Frown lines present a problem for most men: the more you see them, the more you end up frowning, furrowing your brows and deepening the wrinkles.
At some point, you need to do more for your facial lines than glare at them.
Whether you’re seeing the start of wrinkles on your face, or already have some pretty prominent lines detailing where you squint and frown, there are solutions to help you reduce or even eliminate them before they get out of control.
But before we explain how to make them disappear, we need to explain what’s actually going on with your skin.
We don’t know everything about why skin ages, but the two major theories of aging focus on two primary mechanisms for wrinkles: decreased function and DNA degradation (intrinsic factors) and external factors, like external sources of damage and free radicals.
Both theories have merit, and when it comes to your skin, you should consider them together to deal with your wrinkle problem.
Simply speaking, wrinkles are caused by short-term and long-term damage to the internal structures of your skin. But that damage can come in a number of forms, and for a variety of reasons. Too much sun? Damage. Bad diet? Damage. Not drinking enough water? Damage. Smoking? Lots of damage (and also lung damage. Stop smoking.)
And not to double down on this too hard, but damage really can come from a crazy number of factors — everything from air quality to your sleeping position.
Your skin has ways to combat this damage: it hydrates itself and replaces dead cells, so that the dry, hard looking ones fall away naturally. It also replaces the collagen to keep your skin firm, it deploys vitamin C to combat free radicals that throw off cellular reproduction caused by damage from the sun and air pollution.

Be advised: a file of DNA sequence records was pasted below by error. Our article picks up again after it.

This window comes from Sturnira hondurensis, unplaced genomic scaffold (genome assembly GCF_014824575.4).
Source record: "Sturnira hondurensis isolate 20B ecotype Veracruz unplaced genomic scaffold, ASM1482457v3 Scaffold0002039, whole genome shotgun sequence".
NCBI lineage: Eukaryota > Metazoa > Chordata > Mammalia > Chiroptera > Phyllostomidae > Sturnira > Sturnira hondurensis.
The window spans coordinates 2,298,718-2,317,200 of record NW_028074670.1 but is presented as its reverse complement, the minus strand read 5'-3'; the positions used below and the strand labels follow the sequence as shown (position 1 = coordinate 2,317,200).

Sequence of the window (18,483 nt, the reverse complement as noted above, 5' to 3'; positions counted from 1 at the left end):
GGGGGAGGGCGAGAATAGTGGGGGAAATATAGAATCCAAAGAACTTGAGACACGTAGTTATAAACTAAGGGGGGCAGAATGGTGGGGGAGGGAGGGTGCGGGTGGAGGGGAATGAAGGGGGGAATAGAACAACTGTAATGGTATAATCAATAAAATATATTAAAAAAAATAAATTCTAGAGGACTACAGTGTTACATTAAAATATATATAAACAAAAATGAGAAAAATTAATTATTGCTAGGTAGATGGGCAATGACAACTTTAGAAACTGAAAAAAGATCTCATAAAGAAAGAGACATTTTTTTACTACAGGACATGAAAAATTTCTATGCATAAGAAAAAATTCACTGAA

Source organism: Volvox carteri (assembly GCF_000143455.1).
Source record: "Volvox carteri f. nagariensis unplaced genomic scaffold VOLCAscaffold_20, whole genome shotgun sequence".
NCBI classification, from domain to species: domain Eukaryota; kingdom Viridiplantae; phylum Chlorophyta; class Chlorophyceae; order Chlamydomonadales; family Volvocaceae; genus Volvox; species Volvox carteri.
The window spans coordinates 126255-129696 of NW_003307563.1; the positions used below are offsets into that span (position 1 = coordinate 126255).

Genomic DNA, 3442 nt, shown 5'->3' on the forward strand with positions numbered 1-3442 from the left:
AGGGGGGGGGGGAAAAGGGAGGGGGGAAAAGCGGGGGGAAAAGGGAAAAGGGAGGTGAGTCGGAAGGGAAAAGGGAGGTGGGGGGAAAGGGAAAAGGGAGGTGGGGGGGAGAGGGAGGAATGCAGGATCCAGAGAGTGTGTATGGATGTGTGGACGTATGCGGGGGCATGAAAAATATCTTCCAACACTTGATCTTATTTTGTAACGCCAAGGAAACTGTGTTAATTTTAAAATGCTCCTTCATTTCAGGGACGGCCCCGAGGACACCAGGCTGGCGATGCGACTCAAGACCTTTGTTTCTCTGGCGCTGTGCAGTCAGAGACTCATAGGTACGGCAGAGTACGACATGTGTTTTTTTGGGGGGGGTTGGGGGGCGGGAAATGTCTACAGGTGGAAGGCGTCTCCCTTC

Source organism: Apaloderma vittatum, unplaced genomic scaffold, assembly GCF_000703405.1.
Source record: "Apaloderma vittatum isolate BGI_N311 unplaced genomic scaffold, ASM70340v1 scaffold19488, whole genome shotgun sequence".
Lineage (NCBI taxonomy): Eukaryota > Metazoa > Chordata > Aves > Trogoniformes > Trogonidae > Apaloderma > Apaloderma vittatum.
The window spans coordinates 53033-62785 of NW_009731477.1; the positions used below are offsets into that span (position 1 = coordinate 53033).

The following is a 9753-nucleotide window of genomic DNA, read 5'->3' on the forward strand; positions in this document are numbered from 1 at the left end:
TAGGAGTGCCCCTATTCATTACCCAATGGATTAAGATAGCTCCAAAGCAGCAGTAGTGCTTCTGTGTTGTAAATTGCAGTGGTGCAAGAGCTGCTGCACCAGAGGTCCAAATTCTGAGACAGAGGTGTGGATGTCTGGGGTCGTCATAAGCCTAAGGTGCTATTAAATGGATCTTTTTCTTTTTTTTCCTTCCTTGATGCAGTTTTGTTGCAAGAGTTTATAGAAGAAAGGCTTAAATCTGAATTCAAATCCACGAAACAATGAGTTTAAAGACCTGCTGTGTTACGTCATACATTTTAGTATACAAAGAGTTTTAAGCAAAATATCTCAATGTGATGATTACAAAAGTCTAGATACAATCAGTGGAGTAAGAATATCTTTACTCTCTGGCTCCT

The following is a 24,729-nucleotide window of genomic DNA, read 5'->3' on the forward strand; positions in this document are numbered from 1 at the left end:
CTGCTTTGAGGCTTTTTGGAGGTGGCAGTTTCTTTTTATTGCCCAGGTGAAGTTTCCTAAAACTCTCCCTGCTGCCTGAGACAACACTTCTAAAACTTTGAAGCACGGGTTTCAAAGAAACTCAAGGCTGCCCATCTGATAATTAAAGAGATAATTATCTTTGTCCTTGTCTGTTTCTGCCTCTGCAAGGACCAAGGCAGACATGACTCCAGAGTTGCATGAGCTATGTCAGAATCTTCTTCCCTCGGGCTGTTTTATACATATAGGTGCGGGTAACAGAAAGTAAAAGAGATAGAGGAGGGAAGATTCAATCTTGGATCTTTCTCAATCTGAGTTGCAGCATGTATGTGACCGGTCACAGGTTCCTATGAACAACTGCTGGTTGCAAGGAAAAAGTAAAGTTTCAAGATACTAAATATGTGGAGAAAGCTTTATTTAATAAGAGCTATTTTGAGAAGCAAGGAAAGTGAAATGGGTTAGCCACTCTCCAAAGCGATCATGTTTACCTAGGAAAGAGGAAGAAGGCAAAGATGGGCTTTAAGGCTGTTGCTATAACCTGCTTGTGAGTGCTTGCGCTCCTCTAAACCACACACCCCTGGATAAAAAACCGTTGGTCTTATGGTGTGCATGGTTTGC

But if you’re not taking care of yourself, if you’re not taking care of your skin or if you’re just plain old getting older, these processes become more challenging, and they may need some external help.
So what are frown lines?
Frown lines are a sort of repetitive stress injury in the wrinkle world: they appear and deepen because of constant furrowing of the brow and squinting of the eyes. Over time, the creases you used to see only when you made these motions start staying put even when your face is relaxed, and they deepen, making them look more intense.
The more you make these motions, the more your wrinkles deepen, and the harder your skin has to work to prevent and reverse damage caused by the stress. The lines are deepened as the skin loses its elasticity, but also as the skin loses moisture and becomes less firm.
According to the American Society for Dermatologic Surgery, there are several methods available for reducing or eliminating frown lines, and they go beyond surgery. Brow lifts are certainly an option, but before you go under the knife, you might want to consider other procedures, which can have immediate effects despite less extreme measures.
One such procedure would be injections like fillers or Botox®. Botox is good for wrinkles like frown lines, which are a form of dynamic wrinkle caused by muscle movements. But deep frown lines might also benefit from fillers, which are a moisture-retaining compound injected to “fill” out loose and not-so-firm skin.
There are also preventative measures to be considered, which might replace serious procedures with daily habits, some of which are good for your entire body. Preventative methods include getting a full night’s rest, wearing sunglasses, applying a daily moisturizer and training yourself not to squint or furrow, so as to avoid the repetitive motions that create these lines.
One simple but effective solution would be to add a wrinkle cream with a lot of moisture-retaining power of hyaluronic acid, which can help your skin maintain moisture. A good example, for instance, would be Hims Goodnight Wrinkle Cream. It’s the same active ingredient as many popular filler injections, but you spread it on before bed instead of paying a dermatologist to inject it directly into your face.
Wrinkles are a natural part of aging, but they don’t have to be ignored entirely, particularly if you’re seeing them long before retirement age.
We hate to be the bearers of worry, but if you’re seeing sudden wrinkles, you might want to first visit a healthcare provider, who can let you know if there are any bigger, more serious underlying causes to your wrinkles.
They can also give you some guidance if this is a problem you’ve just been neglecting for some time—better to address it now than when it’s too far gone.